16 year old bay Welsh-Pony stallion (Equus caballus) The stallion showed reduced appetite and indolence for several weeks, accompanied by moderate to severe icterus, malodorous diarrhea and ataxic locomotion/ compulsive walking. Clinical symptoms were typical for severe hepatic failure with hepatic encephalopathy and the pony was euthanized. Other horses from the same stable, receiving the same diet, did not show any clinical signs of hepatic failure.

Gross Description:  

The stallion was moderately obese and showed intense yellow coloration of mucosal membranes and sclera (see Fig. 1 and 2) as well as generalized subcutaneous edema. There was a moderate amount of free serous fluid in thorax and abdomen. The unpigmented skin between nostrils and on the upper and lower lip showed multifocal to coalescing moderate erythema with crusting , consistent with solar dermatitis. Several ulcers (2-3 cm in diameter) were present in the glandular mucosa of the stomach. The wall of the ascending colon showed severe diffuse subserosal edema. The greenish-brown liver had a diffusely thickened capsule with multifocal extensive filamentous proliferation (consistent with chronic parasitic perihepatitis), was very firm on cut surface and had an accentuated zonal/lobular pattern.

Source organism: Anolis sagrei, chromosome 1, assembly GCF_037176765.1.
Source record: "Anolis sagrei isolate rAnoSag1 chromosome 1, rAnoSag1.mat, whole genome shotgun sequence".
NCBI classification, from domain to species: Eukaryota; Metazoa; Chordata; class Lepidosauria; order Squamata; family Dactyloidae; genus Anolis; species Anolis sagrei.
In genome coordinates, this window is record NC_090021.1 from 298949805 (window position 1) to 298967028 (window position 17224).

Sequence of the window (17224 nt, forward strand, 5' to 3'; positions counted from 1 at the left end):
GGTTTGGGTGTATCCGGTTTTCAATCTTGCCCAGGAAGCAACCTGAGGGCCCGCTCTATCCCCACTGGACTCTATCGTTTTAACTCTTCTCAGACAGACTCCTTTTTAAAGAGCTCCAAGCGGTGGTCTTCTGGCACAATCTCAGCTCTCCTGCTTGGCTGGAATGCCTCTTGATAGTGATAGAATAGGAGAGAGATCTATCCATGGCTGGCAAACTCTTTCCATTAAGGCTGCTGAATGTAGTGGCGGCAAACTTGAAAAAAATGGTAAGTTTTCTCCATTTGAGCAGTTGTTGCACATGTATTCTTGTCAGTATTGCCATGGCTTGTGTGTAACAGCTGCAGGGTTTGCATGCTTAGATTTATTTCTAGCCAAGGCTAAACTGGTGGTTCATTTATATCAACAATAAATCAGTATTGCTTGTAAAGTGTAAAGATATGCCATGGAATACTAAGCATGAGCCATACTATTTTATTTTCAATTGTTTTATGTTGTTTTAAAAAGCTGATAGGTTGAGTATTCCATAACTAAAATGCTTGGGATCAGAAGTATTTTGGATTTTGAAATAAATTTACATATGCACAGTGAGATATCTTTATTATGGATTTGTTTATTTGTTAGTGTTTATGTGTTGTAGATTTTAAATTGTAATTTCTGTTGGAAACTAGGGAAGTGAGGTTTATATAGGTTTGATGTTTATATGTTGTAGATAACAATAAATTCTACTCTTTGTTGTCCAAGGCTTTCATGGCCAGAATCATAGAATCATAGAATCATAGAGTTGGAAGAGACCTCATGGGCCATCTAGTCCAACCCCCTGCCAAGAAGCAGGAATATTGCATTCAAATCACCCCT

Histopathologic Description:

Liver: The architecture of the liver parenchyma is severely disturbed with marked portal fibrosis, often breaching the limiting plate and resulting in more diffuse parenchymal fibrosis, with prominent porto-portal and porto-central bridging and moderate to marked bile duct hyperplasia. 

Predominantly in centrilobular regions, numerous hepatocytes show marked hepatocellular polyploidy and hepatocellular hypertrophy (megalocytosis) with marked nuclear pleomorphism often with cytoplasmic hypereosinophilia, foamy cytoplasm and multiple nuclei. Hepatocellular nuclei are often swollen, containing up to three large nucleoli and occasional mitotic figures and cytoplasmic inclusion. There are frequent intercellular bile plugs in bile canaliculi and swelling and proliferation of Kupffer cells containing bile and lipofuscin pigment.  Various amounts of bile and lipofuscin pigment are also present in the cytoplasm of hepatocytes. 

There is multifocal, predominantly centrilobular, hyperemia with absence of hepatocytes, hepatocellular swelling and eosinophilia and karyopyknosis and karyorrhexis (hepatocellular necrosis) with associated infiltration of neutrophils, macrophages and swelling and proliferation of endothelial cells. 

There are diffuse, randomly scattered islands of smaller hepatocytes arranged in broadened cords of liver cells (nodular hyperplasia), with hepatocytes frequently containing intracytoplasmatic vacuoles of varying size with sharp edges (hepatocellular lipidosis) and single apoptotic hepatocytes. 

There is increased sinusoidal cellularity with infiltration of various numbers of neutrophils, histiocytes and lymphocytes. 

The liver capsule shows moderate diffuse fibrosis and hypertrophic mesothelial cells and there is multifocal to coalescing mild lymphohistiocytic and neutrophilic sub-capsular infiltration. 

Morphologic Diagnosis: